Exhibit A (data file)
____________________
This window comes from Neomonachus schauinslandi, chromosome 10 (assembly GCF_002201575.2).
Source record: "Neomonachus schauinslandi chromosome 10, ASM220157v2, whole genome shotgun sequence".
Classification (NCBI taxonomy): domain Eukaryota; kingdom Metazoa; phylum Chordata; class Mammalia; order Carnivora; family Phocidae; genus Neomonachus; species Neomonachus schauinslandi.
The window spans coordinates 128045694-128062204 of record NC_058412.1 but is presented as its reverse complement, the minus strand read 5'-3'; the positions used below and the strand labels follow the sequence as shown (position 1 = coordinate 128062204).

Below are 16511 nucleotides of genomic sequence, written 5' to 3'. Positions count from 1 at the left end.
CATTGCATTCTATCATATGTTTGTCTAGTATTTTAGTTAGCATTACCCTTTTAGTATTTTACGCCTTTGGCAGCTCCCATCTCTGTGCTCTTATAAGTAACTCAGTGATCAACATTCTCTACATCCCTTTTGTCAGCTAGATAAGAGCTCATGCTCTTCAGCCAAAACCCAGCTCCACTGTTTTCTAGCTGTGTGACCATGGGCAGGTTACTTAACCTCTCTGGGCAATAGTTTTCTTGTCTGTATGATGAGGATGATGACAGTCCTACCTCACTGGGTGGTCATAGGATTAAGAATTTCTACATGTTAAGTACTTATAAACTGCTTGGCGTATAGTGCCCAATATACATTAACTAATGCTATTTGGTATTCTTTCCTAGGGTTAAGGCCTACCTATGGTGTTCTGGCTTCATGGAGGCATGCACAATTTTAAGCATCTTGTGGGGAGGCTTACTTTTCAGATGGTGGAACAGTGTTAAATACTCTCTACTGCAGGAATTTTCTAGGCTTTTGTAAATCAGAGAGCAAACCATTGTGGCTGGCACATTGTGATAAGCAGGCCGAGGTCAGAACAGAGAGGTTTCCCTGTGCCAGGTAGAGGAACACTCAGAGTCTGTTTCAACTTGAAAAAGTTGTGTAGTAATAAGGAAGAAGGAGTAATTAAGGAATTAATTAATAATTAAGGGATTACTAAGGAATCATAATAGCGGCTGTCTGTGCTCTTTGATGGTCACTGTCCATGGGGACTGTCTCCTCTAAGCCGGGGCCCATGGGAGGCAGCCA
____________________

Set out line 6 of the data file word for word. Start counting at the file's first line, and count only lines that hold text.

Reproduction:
CATTGCATTCTATCATATGTTTGTCTAGTATTTTAGTTAGCATTACCCTTTTAGTATTTTACGCCTTTGGCAGCTCCCATCTCTGTGCTCTTATAAGTAACTCAGTGATCAACATTCTCTACATCCCTTTTGTCAGCTAGATAAGAGCTCATGCTCTTCAGCCAAAACCCAGCTCCACTGTTTTCTAGCTGTGTGACCATGGGCAGGTTACTTAACCTCTCTGGGCAATAGTTTTCTTGTCTGTATGATGAGGATGATGACAGTCCTACCTCACTGGGTGGTCATAGGATTAAGAATTTCTACATGTTAAGTACTTATAAACTGCTTGGCGTATAGTGCCCAATATACATTAACTAATGCTATTTGGTATTCTTTCCTAGGGTTAAGGCCTACCTATGGTGTTCTGGCTTCATGGAGGCATGCACAATTTTAAGCATCTTGTGGGGAGGCTTACTTTTCAGATGGTGGAACAGTGTTAAATACTCTCTACTGCAGGAATTTTCTAGGCTTTTGTAAATCAGAGAGCAAACCATTGTGGCTGGCACATTGTGATAAGCAGGCCGAGGTCAGAACAGAGAGGTTTCCCTGTGCCAGGTAGAGGAACACTCAGAGTCTGTTTCAACTTGAAAAAGTTGTGTAGTAATAAGGAAGAAGGAGTAATTAAGGAATTAATTAATAATTAAGGGATTACTAAGGAATCATAATAGCGGCTGTCTGTGCTCTTTGATGGTCACTGTCCATGGGGACTGTCTCCTCTAAGCCGGGGCCCATGGGAGGCAGCCA